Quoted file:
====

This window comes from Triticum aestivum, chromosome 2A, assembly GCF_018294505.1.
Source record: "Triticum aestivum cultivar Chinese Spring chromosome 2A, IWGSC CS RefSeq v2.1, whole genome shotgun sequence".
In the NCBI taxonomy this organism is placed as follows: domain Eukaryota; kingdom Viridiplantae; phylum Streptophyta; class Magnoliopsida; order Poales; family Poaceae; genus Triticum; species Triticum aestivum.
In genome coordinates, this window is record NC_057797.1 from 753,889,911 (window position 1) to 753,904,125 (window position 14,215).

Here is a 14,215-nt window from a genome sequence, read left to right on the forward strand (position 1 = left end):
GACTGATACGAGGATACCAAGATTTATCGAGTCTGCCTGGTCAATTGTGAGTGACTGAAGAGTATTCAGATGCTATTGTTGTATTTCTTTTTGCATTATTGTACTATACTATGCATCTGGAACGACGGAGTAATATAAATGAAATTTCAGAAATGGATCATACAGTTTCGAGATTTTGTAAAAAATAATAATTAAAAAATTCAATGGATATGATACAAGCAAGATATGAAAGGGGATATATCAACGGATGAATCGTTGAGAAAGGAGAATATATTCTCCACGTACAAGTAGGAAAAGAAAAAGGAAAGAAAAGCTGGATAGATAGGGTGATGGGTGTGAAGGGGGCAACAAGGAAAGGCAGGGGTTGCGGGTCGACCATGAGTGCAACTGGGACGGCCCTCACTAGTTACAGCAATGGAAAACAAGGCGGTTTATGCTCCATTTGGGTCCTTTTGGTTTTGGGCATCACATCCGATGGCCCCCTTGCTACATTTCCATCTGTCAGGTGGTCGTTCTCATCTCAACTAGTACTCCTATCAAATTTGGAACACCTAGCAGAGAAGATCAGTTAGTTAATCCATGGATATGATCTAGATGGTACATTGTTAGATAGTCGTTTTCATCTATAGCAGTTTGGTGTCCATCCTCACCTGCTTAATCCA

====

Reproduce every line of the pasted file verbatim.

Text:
This window comes from Triticum aestivum, chromosome 2A, assembly GCF_018294505.1.
Source record: "Triticum aestivum cultivar Chinese Spring chromosome 2A, IWGSC CS RefSeq v2.1, whole genome shotgun sequence".
In the NCBI taxonomy this organism is placed as follows: domain Eukaryota; kingdom Viridiplantae; phylum Streptophyta; class Magnoliopsida; order Poales; family Poaceae; genus Triticum; species Triticum aestivum.
In genome coordinates, this window is record NC_057797.1 from 753,889,911 (window position 1) to 753,904,125 (window position 14,215).

Here is a 14,215-nt window from a genome sequence, read left to right on the forward strand (position 1 = left end):
GACTGATACGAGGATACCAAGATTTATCGAGTCTGCCTGGTCAATTGTGAGTGACTGAAGAGTATTCAGATGCTATTGTTGTATTTCTTTTTGCATTATTGTACTATACTATGCATCTGGAACGACGGAGTAATATAAATGAAATTTCAGAAATGGATCATACAGTTTCGAGATTTTGTAAAAAATAATAATTAAAAAATTCAATGGATATGATACAAGCAAGATATGAAAGGGGATATATCAACGGATGAATCGTTGAGAAAGGAGAATATATTCTCCACGTACAAGTAGGAAAAGAAAAAGGAAAGAAAAGCTGGATAGATAGGGTGATGGGTGTGAAGGGGGCAACAAGGAAAGGCAGGGGTTGCGGGTCGACCATGAGTGCAACTGGGACGGCCCTCACTAGTTACAGCAATGGAAAACAAGGCGGTTTATGCTCCATTTGGGTCCTTTTGGTTTTGGGCATCACATCCGATGGCCCCCTTGCTACATTTCCATCTGTCAGGTGGTCGTTCTCATCTCAACTAGTACTCCTATCAAATTTGGAACACCTAGCAGAGAAGATCAGTTAGTTAATCCATGGATATGATCTAGATGGTACATTGTTAGATAGTCGTTTTCATCTATAGCAGTTTGGTGTCCATCCTCACCTGCTTAATCCA